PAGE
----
The two groups foregrounded last week have, for very different reasons, come to dominate the debate: Muslims and the ‘white working class’.
The growing numbers of young Britons drawn to jihadism are, for many, emblematic of the refusal of Muslims to integrate and revealing of the failures of multiculturalism. According to a YouGov poll last month, 55% of the population think there exists ‘a fundamental clash between Islam and the values of British society’. Meanwhile, rising support for Ukip has drawn both fear and contempt. Many fear that without mainstream politicians adopting tough anti-immigration policies, support for populism will grow. Hence the ramping up of anti-immigration rhetoric in recent months.
Fear of Ukip is often mixed with contempt for the supposed racism of the Ukip-voting masses. Times columnist Matthew Parris described Clacton, where last October Tory defector Douglas Carswell became Ukip’s first MP, as ‘Britain on crutches’. Its ‘voters are going nowhere’, Parris sneered, for ‘this is tracksuit-and-trainers Britain, tattoo-parlour Britain, all-our-yesterdays Britain’.
What draws most wannabe jihadis to Syria is, to begin with, neither politics nor religion. It is a search for something a lot less definable: for identity, for meaning, for ‘belongingness’, for respect. Insofar as they are alienated, it is not because wannabe jihadis are poorly integrated, in the conventional way we think of integration. Theirs is a much more existential form of alienation.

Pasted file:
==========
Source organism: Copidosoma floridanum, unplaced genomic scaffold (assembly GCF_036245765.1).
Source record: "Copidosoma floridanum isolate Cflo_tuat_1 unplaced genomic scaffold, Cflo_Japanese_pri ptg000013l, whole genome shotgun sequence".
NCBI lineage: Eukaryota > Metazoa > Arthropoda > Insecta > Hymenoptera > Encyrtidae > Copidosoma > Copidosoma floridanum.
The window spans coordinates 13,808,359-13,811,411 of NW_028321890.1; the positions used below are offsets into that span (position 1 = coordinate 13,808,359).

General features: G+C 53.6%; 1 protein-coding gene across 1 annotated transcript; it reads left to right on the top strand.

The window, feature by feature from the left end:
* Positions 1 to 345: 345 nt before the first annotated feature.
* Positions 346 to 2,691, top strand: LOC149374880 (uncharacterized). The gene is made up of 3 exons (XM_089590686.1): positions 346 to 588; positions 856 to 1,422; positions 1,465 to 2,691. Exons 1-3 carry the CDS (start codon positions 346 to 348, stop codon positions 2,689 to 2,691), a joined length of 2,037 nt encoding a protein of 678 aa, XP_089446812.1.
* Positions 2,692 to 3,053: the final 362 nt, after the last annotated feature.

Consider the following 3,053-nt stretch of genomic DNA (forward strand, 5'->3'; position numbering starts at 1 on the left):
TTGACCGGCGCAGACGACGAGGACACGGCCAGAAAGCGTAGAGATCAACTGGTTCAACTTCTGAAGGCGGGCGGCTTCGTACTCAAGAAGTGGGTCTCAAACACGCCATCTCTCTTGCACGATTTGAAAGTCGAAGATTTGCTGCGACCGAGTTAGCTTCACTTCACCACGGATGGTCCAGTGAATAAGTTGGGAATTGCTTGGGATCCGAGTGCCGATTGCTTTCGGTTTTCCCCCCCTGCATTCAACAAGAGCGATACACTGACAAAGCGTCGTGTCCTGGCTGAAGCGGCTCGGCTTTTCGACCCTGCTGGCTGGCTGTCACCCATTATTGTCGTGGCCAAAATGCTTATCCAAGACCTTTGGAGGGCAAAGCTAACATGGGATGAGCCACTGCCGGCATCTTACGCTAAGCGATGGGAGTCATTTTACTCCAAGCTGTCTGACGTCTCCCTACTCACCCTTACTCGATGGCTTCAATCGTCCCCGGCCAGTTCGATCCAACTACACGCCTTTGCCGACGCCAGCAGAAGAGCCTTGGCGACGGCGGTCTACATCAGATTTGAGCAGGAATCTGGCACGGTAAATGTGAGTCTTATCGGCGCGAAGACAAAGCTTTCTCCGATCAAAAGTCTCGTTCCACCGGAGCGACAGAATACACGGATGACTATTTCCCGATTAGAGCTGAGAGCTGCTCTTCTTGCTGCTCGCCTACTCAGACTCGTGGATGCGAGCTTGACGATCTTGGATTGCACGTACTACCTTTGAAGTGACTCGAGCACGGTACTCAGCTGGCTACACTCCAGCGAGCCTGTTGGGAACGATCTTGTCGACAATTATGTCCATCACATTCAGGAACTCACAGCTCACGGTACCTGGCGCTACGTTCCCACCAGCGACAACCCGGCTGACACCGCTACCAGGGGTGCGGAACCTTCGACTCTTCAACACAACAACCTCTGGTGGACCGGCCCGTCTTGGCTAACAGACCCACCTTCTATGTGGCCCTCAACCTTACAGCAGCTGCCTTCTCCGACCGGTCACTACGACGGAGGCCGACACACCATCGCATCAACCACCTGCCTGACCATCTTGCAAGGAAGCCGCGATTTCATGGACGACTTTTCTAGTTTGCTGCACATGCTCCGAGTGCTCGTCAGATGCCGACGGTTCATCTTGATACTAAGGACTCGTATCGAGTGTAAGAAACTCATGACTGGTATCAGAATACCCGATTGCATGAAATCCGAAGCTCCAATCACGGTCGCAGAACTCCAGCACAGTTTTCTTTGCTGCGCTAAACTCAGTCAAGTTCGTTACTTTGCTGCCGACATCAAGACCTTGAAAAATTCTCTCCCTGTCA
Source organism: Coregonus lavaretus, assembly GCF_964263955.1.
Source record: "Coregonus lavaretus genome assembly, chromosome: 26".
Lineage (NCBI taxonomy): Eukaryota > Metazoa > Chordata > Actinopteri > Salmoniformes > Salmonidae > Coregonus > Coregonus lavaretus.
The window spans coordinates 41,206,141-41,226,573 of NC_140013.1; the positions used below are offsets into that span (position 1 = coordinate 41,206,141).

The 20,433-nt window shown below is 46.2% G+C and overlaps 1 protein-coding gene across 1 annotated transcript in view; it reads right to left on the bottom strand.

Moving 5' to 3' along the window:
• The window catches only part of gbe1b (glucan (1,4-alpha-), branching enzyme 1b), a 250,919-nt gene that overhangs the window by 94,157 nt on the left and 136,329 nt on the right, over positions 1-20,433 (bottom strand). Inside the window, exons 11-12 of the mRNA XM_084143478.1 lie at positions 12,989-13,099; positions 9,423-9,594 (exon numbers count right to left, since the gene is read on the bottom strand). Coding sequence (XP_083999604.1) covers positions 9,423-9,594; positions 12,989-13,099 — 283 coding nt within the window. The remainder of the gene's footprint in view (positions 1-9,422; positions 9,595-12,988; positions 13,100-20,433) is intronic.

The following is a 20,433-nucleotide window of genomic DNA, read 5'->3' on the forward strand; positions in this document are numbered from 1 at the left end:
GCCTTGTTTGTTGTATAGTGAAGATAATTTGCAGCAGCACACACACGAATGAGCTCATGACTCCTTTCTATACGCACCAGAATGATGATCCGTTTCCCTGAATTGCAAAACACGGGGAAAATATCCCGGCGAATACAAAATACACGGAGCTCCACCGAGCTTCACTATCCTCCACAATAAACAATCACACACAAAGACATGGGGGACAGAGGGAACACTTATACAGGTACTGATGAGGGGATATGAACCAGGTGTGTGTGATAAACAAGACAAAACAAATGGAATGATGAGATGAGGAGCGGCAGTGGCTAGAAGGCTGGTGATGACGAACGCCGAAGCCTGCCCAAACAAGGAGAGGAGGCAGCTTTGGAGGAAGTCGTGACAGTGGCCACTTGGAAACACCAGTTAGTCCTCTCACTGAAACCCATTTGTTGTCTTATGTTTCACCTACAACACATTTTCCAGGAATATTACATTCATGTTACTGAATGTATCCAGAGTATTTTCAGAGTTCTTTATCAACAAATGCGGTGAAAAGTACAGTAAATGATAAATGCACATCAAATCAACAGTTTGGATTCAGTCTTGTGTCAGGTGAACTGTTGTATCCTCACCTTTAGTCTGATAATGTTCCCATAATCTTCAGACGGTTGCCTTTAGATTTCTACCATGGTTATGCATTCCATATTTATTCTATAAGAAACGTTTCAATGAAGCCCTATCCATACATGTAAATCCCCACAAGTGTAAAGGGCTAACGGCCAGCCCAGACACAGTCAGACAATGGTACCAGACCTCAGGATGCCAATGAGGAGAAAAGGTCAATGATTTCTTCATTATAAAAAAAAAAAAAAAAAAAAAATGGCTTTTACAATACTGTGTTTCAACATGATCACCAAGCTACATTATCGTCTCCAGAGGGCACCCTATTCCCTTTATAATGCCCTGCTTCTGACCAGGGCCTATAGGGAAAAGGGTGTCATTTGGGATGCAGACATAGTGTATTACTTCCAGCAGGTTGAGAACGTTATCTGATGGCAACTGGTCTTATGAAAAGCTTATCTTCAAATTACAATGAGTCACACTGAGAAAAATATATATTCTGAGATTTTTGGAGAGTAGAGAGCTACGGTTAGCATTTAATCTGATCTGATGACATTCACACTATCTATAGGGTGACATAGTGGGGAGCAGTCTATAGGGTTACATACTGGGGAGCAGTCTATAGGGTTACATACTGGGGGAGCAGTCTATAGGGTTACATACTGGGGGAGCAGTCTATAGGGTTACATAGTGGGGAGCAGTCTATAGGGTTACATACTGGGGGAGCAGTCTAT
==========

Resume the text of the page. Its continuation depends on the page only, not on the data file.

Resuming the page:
There is, of course, nothing new in the youthful search for identity and meaning. What is different today is the social context in which this search takes place. We live in a more atomised society than in the past; an age in which many people feel peculiarly disengaged from mainstream social institutions and in which moral lines often seem blurred and identities distorted.
In the past, social disaffection may have led people to join movements for political change, from far-left groups to anti-racist campaigns. Today, such organisations often seem equally out of touch. What gives shape to contemporary disaffection is not progressive politics but the politics of identity.